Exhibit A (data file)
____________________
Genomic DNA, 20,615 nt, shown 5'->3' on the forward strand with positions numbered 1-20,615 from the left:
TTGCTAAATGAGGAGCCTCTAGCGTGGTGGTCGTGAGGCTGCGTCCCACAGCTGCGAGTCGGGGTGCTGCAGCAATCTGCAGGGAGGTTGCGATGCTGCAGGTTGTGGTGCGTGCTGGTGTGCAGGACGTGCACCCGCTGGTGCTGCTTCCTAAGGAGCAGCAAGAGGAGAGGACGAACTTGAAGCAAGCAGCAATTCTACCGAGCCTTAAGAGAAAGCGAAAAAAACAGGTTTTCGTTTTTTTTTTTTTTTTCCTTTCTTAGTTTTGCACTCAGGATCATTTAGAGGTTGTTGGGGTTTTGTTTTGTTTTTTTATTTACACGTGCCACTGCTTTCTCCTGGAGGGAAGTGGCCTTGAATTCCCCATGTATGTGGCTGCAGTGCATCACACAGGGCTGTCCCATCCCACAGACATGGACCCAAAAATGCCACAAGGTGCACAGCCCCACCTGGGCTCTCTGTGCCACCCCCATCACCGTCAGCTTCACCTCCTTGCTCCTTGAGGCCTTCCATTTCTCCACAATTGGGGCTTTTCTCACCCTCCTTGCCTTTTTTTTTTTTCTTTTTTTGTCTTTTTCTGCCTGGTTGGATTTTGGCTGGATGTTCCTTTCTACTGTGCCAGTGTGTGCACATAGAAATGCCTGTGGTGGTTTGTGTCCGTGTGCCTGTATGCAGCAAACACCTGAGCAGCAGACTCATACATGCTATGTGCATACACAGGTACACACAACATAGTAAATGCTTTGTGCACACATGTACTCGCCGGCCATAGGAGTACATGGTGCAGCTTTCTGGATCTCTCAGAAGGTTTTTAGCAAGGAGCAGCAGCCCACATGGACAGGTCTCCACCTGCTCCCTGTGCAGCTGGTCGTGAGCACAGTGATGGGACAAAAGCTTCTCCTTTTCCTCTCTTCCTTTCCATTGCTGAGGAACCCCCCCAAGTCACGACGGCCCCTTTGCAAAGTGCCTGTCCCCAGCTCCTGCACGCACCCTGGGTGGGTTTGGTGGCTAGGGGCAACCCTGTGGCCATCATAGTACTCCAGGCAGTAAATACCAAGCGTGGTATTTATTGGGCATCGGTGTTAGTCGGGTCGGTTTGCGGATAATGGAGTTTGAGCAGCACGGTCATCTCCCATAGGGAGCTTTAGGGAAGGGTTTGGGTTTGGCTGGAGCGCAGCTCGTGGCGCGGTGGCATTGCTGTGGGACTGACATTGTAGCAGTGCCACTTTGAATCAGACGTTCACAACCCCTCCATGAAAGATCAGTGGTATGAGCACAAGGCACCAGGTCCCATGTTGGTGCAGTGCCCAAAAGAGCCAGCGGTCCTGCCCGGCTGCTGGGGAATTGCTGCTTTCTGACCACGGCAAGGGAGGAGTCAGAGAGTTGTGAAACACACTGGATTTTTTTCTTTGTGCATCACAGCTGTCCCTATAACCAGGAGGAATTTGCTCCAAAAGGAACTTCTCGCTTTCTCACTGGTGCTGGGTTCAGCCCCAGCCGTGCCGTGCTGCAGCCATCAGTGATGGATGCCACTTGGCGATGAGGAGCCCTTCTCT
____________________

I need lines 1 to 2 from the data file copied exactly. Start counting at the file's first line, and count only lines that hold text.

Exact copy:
Genomic DNA, 20,615 nt, shown 5'->3' on the forward strand with positions numbered 1-20,615 from the left:
TTGCTAAATGAGGAGCCTCTAGCGTGGTGGTCGTGAGGCTGCGTCCCACAGCTGCGAGTCGGGGTGCTGCAGCAATCTGCAGGGAGGTTGCGATGCTGCAGGTTGTGGTGCGTGCTGGTGTGCAGGACGTGCACCCGCTGGTGCTGCTTCCTAAGGAGCAGCAAGAGGAGAGGACGAACTTGAAGCAAGCAGCAATTCTACCGAGCCTTAAGAGAAAGCGAAAAAAACAGGTTTTCGTTTTTTTTTTTTTTTTCCTTTCTTAGTTTTGCACTCAGGATCATTTAGAGGTTGTTGGGGTTTTGTTTTGTTTTTTTATTTACACGTGCCACTGCTTTCTCCTGGAGGGAAGTGGCCTTGAATTCCCCATGTATGTGGCTGCAGTGCATCACACAGGGCTGTCCCATCCCACAGACATGGACCCAAAAATGCCACAAGGTGCACAGCCCCACCTGGGCTCTCTGTGCCACCCCCATCACCGTCAGCTTCACCTCCTTGCTCCTTGAGGCCTTCCATTTCTCCACAATTGGGGCTTTTCTCACCCTCCTTGCCTTTTTTTTTTTTCTTTTTTTGTCTTTTTCTGCCTGGTTGGATTTTGGCTGGATGTTCCTTTCTACTGTGCCAGTGTGTGCACATAGAAATGCCTGTGGTGGTTTGTGTCCGTGTGCCTGTATGCAGCAAACACCTGAGCAGCAGACTCATACATGCTATGTGCATACACAGGTACACACAACATAGTAAATGCTTTGTGCACACATGTACTCGCCGGCCATAGGAGTACATGGTGCAGCTTTCTGGATCTCTCAGAAGGTTTTTAGCAAGGAGCAGCAGCCCACATGGACAGGTCTCCACCTGCTCCCTGTGCAGCTGGTCGTGAGCACAGTGATGGGACAAAAGCTTCTCCTTTTCCTCTCTTCCTTTCCATTGCTGAGGAACCCCCCCAAGTCACGACGGCCCCTTTGCAAAGTGCCTGTCCCCAGCTCCTGCACGCACCCTGGGTGGGTTTGGTGGCTAGGGGCAACCCTGTGGCCATCATAGTACTCCAGGCAGTAAATACCAAGCGTGGTATTTATTGGGCATCGGTGTTAGTCGGGTCGGTTTGCGGATAATGGAGTTTGAGCAGCACGGTCATCTCCCATAGGGAGCTTTAGGGAAGGGTTTGGGTTTGGCTGGAGCGCAGCTCGTGGCGCGGTGGCATTGCTGTGGGACTGACATTGTAGCAGTGCCACTTTGAATCAGACGTTCACAACCCCTCCATGAAAGATCAGTGGTATGAGCACAAGGCACCAGGTCCCATGTTGGTGCAGTGCCCAAAAGAGCCAGCGGTCCTGCCCGGCTGCTGGGGAATTGCTGCTTTCTGACCACGGCAAGGGAGGAGTCAGAGAGTTGTGAAACACACTGGATTTTTTTCTTTGTGCATCACAGCTGTCCCTATAACCAGGAGGAATTTGCTCCAAAAGGAACTTCTCGCTTTCTCACTGGTGCTGGGTTCAGCCCCAGCCGTGCCGTGCTGCAGCCATCAGTGATGGATGCCACTTGGCGATGAGGAGCCCTTCTCT